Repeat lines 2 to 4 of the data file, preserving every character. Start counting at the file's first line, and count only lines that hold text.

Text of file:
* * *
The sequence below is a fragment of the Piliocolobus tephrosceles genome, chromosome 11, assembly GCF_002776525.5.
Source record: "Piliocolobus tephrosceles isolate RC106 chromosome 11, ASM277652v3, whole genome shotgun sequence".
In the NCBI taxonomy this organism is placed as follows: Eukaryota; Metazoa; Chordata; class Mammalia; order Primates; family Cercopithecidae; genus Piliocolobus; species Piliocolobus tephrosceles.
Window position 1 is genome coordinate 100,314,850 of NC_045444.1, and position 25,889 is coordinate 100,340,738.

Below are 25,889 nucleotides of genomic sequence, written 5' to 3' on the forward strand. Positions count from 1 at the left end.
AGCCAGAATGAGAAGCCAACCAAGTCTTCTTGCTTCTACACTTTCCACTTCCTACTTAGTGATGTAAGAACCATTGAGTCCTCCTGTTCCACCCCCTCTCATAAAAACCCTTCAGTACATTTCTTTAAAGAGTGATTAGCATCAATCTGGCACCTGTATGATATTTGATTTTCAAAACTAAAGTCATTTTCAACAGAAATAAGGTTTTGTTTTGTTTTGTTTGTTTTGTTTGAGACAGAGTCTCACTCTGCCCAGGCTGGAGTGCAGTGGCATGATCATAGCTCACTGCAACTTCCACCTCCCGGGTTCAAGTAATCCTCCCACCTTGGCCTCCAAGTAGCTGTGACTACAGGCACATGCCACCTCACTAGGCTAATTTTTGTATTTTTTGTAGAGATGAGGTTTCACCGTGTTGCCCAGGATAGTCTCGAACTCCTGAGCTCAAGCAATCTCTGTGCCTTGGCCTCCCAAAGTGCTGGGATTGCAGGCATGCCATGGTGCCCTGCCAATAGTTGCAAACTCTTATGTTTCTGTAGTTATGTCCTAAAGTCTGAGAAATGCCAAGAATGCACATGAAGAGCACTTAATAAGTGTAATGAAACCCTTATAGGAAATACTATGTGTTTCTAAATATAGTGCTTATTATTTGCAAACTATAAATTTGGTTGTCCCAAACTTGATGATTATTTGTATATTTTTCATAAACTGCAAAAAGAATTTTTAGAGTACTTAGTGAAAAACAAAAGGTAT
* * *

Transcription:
Source record: "Piliocolobus tephrosceles isolate RC106 chromosome 11, ASM277652v3, whole genome shotgun sequence".
In the NCBI taxonomy this organism is placed as follows: Eukaryota; Metazoa; Chordata; class Mammalia; order Primates; family Cercopithecidae; genus Piliocolobus; species Piliocolobus tephrosceles.
Window position 1 is genome coordinate 100,314,850 of NC_045444.1, and position 25,889 is coordinate 100,340,738.